But two weeks before Europe do I think it will help anyone involved in Leinster for me to be screaming for his head?  Absolutely not.

I will say one thing...assuming his post-match quotes are accurate, he could do with a spot of media training.  Whatever about your opinions about the referee's performance, when your opponents get as many as four yellow cards it is extremely bad form for a head coach to whinge about the officials after a result like that.

Did he at least have a point about the refereeing? Meh.  Maybe, just maybe mind you, the warning from Ian Davies against persistent Munster penalties could have come sooner, which in turn would have brought out the cards sooner, but again I say it's not the coach's place to be pointing that out.

For me it's always better to hold your hand up, praise the opposition, and knuckle down to preparations for next week.

So is there anything I can say in O'Connor's defence to keep my stance away from the Anti-Matters?  Let's see... worry is how we will adapt to either the Munster backrow gaining an early advantage or an injury causing our 11-15 combinations to play musical chairs as they have done more than once in this young season so far.
This was the thrust of my match preview on Friday; though I had Leinster by 7 pts or less, you see above the two things I thought could go wrong.  My biggest fear was that one would happen.  As it turned out, we got hit with both.

I have already pointed out how our back row got outplayed...Dom Ryan did show some good aggression, but sadly it was a little too good at times like his early hit on Copeland after which he was pinged for not releasing.

But on the injury front, I gave two names in that preview I thought were key to our XV - Jack McGrath and Rob Kearney - and between the team being named on Friday and the match kicking off, both were ruled out from starting.

The loss of McGrath hurt us more in the loose than the scrums, but with no natural full back to replace Kearney, it meant the Madigan-Darcy experiment at centre had to be put on hold once more before a ball was even kicked.

Losing McFadden to what looked like a horrible leg injury after just 16 minutes didn't help, and springing Kearney from the bench was always going to mean the centre pairing needed to be changed yet again.

Let me be clear once more - I'm not making excuses and I have already said more than once that Munster won this fair and square...but it has to be said no provincial side could take that much unplanned chopping and changing to their backline and expect to be consistent.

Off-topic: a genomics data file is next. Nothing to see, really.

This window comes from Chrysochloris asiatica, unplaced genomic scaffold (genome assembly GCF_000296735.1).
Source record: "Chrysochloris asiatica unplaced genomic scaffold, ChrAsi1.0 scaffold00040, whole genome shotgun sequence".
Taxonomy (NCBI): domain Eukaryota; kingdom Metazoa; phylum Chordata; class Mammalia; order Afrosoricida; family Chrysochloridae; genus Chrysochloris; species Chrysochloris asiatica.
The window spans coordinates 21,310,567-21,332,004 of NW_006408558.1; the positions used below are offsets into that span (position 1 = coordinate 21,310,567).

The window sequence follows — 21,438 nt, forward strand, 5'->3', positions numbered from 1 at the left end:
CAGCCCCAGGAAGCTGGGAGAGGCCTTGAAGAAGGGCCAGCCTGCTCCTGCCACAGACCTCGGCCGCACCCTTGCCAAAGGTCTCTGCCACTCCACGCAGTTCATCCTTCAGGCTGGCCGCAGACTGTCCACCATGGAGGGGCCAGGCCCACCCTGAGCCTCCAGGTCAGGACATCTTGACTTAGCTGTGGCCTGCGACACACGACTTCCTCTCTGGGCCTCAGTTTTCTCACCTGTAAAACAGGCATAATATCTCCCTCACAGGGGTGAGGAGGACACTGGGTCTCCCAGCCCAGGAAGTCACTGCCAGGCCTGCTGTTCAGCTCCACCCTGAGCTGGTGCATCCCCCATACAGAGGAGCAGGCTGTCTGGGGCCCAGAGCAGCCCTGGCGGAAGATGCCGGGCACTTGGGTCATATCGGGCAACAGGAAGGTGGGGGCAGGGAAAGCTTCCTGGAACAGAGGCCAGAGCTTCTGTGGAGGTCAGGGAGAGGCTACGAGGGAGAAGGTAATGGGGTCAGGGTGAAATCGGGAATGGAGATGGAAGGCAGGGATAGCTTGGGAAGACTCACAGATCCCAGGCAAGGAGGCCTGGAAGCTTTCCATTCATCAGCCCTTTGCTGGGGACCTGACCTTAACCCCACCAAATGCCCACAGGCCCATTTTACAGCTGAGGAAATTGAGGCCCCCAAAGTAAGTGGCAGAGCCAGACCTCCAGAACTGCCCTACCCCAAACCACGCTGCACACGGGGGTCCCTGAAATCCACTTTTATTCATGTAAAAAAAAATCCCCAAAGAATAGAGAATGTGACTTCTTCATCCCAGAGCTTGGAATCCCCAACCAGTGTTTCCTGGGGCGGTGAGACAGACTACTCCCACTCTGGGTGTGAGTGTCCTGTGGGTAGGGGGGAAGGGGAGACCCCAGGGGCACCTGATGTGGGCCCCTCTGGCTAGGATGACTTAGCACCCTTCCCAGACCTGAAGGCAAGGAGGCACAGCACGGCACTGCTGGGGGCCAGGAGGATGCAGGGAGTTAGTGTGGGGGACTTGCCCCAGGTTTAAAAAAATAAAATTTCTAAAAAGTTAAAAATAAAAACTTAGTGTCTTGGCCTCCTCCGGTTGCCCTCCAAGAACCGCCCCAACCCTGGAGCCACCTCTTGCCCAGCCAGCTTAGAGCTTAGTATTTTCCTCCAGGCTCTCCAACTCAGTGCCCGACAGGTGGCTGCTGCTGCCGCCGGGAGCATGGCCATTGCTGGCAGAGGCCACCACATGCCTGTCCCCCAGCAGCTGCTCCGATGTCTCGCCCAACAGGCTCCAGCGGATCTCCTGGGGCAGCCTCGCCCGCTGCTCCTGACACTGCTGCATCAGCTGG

So...what happens now?  Is Leinster's season doomed to failure simply because O'Connor is in charge?

Well, he could definitely do with some good news from the treatment room...Richardt Strauss got 40 minutes in for the A side who also lost to their Munster counterparts, plus Noel Reid, Shane Jennings and Zane Kirchner also would be very welcome returnees.

But it is to the areas which Matt can control that he must look.  I think he needs to swallow his pride and admit he is willing to do something different.  One big change that springs to mind would be starting Ian Madigan at 10.

Now to be fair, he'd probably need a fit Noel Reid to do this because D'Arcy needs as much game time at 13 as we can get him, but the way I see it, if Munster can study our plays and be ready for them, then so can Wasps, so can Castres and so can Harlequins.

I'm not giving up on Matt O'Connor's Leinster just yet, but the pressure is most certainly on for the rest of October.  Whatever about the formbook, our next two games against Zebre & Wasps must be seen as winnable so it's up to the boys in blue to live up to those expectations.  I'm pretty sure the Anti-Matters don't actually want to be proven right.  JLP

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Also this weekend

8NG DRAGONS51-22785-57

Round 6 fixtures

Friday, October 10
Benetton Treviso v Connacht, Stadio di Monigo, 7pm
Munster v Scarlets, Thomond Park, 7:35pm

Saturday, October 11
Edinburgh v NG Dragons, Murrayfield, 2:40pm
Zebre v Leinster, Stadio XXV Aprile, 3pm
Ulster v Glasgow, Kingspan Stadium, 5:05pm

Sunday, October 12
Ospreys v Cardiff Blues, Liberty Stadium, 4pm


Taken by JLP from RDS press box on Nov 16, 2019